Fields shows her vertical while spiking the ball during a game against Cal November 12, 2022.

Both Keller and Tuaniga attested that she holds everyone, including herself, accountable, but in a way that is positive and brings people up, not pushes them down.

“She’s always gonna tell you how it is,” Tuaniga said. “You always know what you’re gonna get when you go talk to Skylar.”

Fields’ favorite moments last season were the Trojans’ two victories over crosstown rival UCLA, first in Westwood before beating the Bruins again on senior night at the Galen Center. Fields said those matches were special not just because of the heated rivalry the two schools have, but also because of the personal ties between the two teams. Graduate libero Kelli Berry transferred in from UCLA for her final season of eligibility, while Keller worked at UCLA for seven years and served as the associate head coach for the Bruins for one year prior to being hired as USC’s head coach in 2020.

Going into the offseason, Keller said that Fields needs to improve her blocking, passing and landing on two feet after taking a swing at the net. The latter is what he said has led to ankle injuries throughout her career. As she works her way back to 100% on the sidelines, she is still being a leader in every way possible.

“Everyone’s goal is to win a national championship. But I think one of our main goals is to push our limits and see how far we can really go,” Fields said. “We have potential, we can win the Pac-12, we can make a deep run in the tournament, upset some teams and win a national championship.”

Outside of volleyball, Fields enjoys reading, listening to music and going to the beach with her teammates after practice. Another interesting passion Fields has is that she likes to make music. While more of a hobby for her, it speaks to who she is creatively and how there are endless dimensions to her.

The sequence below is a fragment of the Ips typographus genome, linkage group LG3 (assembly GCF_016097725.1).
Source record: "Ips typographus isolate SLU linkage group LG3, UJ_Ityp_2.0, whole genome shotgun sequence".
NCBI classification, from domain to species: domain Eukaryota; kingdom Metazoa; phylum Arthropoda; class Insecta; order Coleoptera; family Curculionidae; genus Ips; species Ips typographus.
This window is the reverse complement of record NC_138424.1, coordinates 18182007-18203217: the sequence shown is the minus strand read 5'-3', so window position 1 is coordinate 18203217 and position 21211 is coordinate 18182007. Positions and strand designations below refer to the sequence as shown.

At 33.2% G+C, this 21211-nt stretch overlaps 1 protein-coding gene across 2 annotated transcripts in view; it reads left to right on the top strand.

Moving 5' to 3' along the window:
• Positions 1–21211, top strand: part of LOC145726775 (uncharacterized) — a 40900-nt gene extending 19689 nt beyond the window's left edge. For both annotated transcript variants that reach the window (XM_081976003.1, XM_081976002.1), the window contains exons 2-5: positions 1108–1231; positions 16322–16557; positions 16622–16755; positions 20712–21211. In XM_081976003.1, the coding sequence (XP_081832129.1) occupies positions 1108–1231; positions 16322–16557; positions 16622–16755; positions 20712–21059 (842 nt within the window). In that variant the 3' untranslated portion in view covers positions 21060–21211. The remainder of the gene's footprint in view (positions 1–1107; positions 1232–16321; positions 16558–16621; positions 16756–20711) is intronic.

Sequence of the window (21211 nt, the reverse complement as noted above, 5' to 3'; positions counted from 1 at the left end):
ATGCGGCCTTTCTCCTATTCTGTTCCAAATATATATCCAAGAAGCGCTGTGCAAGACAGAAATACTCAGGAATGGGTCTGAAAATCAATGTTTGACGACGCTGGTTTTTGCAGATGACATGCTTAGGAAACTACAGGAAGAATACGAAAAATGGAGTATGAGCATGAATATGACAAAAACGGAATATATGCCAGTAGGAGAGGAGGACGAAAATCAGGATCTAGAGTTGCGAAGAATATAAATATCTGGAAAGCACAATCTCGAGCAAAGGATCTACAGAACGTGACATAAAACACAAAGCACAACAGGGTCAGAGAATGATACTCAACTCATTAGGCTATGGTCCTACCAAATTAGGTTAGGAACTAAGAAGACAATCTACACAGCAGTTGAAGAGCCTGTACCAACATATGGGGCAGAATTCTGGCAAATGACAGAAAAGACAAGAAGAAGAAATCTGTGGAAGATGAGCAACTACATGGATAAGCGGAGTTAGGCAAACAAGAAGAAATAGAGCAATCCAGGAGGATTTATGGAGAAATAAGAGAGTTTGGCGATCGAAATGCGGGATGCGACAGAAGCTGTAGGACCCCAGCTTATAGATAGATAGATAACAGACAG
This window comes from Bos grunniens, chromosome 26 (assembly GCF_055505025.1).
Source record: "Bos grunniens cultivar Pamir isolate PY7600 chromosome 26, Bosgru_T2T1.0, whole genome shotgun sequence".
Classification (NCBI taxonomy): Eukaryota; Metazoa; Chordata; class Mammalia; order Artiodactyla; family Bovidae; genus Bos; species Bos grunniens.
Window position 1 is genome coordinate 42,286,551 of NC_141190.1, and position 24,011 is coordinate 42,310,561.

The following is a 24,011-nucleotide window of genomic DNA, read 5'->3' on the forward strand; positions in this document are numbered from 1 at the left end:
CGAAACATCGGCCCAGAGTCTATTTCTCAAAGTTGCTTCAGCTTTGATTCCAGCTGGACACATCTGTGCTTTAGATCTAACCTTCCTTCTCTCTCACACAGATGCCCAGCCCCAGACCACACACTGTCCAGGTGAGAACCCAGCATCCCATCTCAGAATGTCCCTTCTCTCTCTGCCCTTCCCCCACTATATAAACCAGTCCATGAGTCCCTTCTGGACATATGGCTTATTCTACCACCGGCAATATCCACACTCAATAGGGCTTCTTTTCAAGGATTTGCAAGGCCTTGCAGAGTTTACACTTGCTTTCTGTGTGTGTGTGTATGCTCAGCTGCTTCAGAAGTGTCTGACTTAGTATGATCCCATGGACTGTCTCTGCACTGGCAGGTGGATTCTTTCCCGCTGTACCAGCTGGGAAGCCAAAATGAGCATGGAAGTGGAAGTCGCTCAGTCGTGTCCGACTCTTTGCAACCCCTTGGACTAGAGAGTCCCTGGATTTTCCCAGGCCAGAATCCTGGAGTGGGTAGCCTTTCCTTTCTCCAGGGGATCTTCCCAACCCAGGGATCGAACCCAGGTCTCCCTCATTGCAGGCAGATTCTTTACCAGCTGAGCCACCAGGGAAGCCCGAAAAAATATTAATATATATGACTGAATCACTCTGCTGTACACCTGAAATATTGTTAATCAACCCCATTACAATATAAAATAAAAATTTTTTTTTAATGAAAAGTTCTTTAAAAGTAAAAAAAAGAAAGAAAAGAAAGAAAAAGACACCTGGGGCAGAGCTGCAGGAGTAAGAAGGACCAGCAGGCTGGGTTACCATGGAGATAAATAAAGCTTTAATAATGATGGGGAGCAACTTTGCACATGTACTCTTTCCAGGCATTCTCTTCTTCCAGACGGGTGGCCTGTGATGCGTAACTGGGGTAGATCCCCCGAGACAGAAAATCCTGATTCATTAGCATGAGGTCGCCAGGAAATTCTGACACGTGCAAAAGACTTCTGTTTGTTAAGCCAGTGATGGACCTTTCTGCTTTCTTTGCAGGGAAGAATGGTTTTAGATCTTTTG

“I’ve been in the studio a couple times and just played around,” Skylar said. “I can see how artists want to be artists and get to make music, it’s really fun in the studio. It’s dope.”

Tuaniga mentioned that Skylar is always up to find something to do with her teammates, whether it be finding new restaurants in LA or doing something fun like watching the Los Angeles Rams’ 2022 Super Bowl Parade. Skylar also misses going home on weekends, something that she did frequently while at Texas to get to see her parents.

“Being away from home has been different,” Fields said. “During the season I was really distracted, not really thinking about being away from home, but this spring I’ve had a couple moments where I was like ‘Dang, I wish I could go home for the weekend.’ I miss being around my family.”

Upon graduating in December 2023 with a degree in Communications, Fields hopes to play for the Senior U.S. National Team with a goal of competing in the 2028 Olympics. But that’s not all — she hopes to be a celebrity stylist too. She has other career goals as well.

“I kind of want to work in the operations of a professional sports team, so whether it’s being a director of opps or behind the scenes,” Fields said. “Also, I would like to do social media for a professional sports team.”

Both Keller and Tuaniga see endless potential in Fields.

“I’m so excited to see what she does and where she goes. Not even the sky’s the limit. There’s no limit for her,” Tuaniga said. “Anything she puts her mind to, she’s gonna go out there, conquer it, and say ‘What’s next?’ I’m just super excited to just be her setter.”

Fields is preparing for her final season with the Trojans next fall, when they begin their 2023 campaign. Keller knows the end of her time at USC will be just the beginning for her.

“I still think today that one day that she is going to be a CEO of a company or she is gonna be the president of the United States,” Keller said. “There’s a lot of things about Skylar that are fantastic. And I don’t say special often, I do think that she’s a special individual. Charisma is a word you could use, but magnetic is the term I would use. She draws a lot of people towards her and makes a lot of people feel better. Not a lot of people have that ability.”